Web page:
Japanese Breakfast Taps Will Sharpe To Direct 'Crying in H Mart'

Japanese Breakfast Taps Will Sharpe To Direct 'Crying in H Mart'

The Venn diagram of White Lotus fans and Japanese Breakfast stans just got a bigger overlap section. BAFTA-nominated writer and director Will Sharpe is set to direct the film adaptation of Michelle Zauner's hit memoir Crying in H Mart.

Originally conceived as an essay for The New Yorker in 2018, Crying in H Mart explores Zauner's relationship to her Korean identity while growing up in Oregon, her mother who she lost to terminal cancer and her beginnings as a musician, all while pairing key moments in her life with mouthwatering descriptions of the food that played an influential role along the way. The memoir was quickly snapped up for a book deal and then spent 60 weeks on top of The New York Times’ Best Sellers list after it debuted in April 2021.

Just a few days after dropping her hit album Jubilee, Zauner announced that MGM's Orion Pictures had acquired the film rights to the book, with her band Japanese Breakfast reportedly on board to soundtrack the forthcoming feature, telling Consequence last year that she had already finished the first draft of the screenplay for the adaptation.

"It was a daunting task, to find someone I could trust with the retelling of such a personal story," Zauner said of the search for a director for the project. "Someone who could honor my mother’s character and respect the darkest days of grief, and still make the coming of age of a half-Korean artsy outsider in a small Pacific Northwest hippie town seem real and cool."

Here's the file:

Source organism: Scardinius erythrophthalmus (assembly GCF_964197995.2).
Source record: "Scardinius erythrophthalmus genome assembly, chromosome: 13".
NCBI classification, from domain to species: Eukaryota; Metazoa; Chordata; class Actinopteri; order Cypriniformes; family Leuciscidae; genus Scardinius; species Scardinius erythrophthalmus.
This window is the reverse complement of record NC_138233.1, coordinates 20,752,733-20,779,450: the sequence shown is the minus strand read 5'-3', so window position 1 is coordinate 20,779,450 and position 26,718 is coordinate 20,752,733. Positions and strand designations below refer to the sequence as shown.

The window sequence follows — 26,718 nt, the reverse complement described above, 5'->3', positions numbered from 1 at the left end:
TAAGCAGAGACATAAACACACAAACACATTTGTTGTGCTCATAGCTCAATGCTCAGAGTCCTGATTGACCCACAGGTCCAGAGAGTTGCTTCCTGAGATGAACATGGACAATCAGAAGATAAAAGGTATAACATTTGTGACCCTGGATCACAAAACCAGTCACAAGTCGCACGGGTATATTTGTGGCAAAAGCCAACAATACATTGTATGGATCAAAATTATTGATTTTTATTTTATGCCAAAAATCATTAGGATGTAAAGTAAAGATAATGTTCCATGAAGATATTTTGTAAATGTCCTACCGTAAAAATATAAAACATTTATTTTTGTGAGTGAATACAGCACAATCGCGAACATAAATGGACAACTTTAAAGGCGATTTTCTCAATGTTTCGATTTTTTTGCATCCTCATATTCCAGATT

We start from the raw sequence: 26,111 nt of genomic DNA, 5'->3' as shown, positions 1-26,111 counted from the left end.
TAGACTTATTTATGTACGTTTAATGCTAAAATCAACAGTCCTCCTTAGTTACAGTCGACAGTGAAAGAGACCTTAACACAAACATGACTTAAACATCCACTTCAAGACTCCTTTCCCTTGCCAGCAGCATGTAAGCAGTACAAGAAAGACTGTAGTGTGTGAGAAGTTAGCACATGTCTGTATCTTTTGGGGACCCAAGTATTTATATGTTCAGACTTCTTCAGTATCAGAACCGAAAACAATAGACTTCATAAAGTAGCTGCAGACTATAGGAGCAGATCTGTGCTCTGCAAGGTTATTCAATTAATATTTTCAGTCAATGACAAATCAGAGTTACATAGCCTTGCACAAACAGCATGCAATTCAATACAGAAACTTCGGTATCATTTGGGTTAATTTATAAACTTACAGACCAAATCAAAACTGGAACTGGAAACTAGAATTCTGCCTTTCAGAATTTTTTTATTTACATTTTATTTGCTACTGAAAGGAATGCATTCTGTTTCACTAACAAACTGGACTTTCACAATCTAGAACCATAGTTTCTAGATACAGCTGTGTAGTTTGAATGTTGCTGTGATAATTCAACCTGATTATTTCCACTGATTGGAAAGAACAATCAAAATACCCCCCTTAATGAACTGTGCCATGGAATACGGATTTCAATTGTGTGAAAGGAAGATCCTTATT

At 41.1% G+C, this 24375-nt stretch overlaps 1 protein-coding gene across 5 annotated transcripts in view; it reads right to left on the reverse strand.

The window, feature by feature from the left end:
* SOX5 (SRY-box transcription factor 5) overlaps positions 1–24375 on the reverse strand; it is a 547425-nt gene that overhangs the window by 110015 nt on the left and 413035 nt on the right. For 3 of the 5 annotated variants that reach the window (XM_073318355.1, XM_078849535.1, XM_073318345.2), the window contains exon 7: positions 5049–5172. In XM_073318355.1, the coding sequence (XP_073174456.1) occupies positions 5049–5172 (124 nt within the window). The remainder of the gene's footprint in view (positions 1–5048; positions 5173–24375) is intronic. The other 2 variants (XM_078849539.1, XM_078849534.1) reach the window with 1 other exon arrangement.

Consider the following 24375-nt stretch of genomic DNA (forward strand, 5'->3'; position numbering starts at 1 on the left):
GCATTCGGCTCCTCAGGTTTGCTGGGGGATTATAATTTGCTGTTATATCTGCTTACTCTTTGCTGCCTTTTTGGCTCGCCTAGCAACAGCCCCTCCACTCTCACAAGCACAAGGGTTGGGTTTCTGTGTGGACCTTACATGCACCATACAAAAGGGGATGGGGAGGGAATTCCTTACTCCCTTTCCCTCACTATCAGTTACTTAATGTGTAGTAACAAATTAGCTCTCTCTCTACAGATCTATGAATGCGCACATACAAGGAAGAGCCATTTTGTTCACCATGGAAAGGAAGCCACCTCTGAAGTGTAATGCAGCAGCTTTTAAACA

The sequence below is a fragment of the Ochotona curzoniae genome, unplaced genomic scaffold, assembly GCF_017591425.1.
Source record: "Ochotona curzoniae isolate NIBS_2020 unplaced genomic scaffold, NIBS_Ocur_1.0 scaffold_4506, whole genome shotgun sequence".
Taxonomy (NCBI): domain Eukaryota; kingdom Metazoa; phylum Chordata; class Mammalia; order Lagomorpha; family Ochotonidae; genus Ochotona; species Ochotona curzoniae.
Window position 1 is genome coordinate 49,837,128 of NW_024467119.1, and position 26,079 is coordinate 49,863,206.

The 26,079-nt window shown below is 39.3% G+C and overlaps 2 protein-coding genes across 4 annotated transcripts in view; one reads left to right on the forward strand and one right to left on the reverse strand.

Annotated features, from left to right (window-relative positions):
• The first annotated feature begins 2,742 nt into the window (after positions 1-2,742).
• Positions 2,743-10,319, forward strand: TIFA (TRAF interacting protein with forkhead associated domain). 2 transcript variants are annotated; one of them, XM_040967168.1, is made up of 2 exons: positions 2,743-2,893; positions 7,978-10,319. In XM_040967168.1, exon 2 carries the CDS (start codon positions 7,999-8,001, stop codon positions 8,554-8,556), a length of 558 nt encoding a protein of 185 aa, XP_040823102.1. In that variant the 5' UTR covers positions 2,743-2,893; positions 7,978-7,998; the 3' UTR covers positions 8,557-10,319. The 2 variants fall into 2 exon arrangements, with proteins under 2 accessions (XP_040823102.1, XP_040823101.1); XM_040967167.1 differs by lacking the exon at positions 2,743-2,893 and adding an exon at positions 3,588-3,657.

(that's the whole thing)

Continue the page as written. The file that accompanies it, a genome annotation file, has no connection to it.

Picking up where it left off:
Zauner went on to add: "In that spirit, I am so relieved to have found Will Sharpe and am beyond delighted that he will be the director of Crying in H Mart. I believe his sensitivity, as a director and an actor, and his own personal experience, having grown up between two cultures, will be tremendous assets. His work on Flowers and The Electrical Life of Louis Wain speaks to his ability to conjure lofty, vulnerable performances, to find humor and grace within the tragedy of the everyday. They are a precious collection of talents that make him the perfect fit for this film."

Sharpe, whose previous directing credits include the Benedict Cumberbatch-starring The Electrical Life of Louis Wain and the HBO miniseries Landscapers, explained that he personally resonated with the memoir, sharing a similar cultural background as Zauner. "There were lots of things that resonated with me as somebody who is half-Japanese, half-British, spent my childhood in Tokyo," Sharpe told People. "Some of the descriptions of being jet-lagged in your family's kitchen felt very familiar to me."

Photography: Tonje Thilesen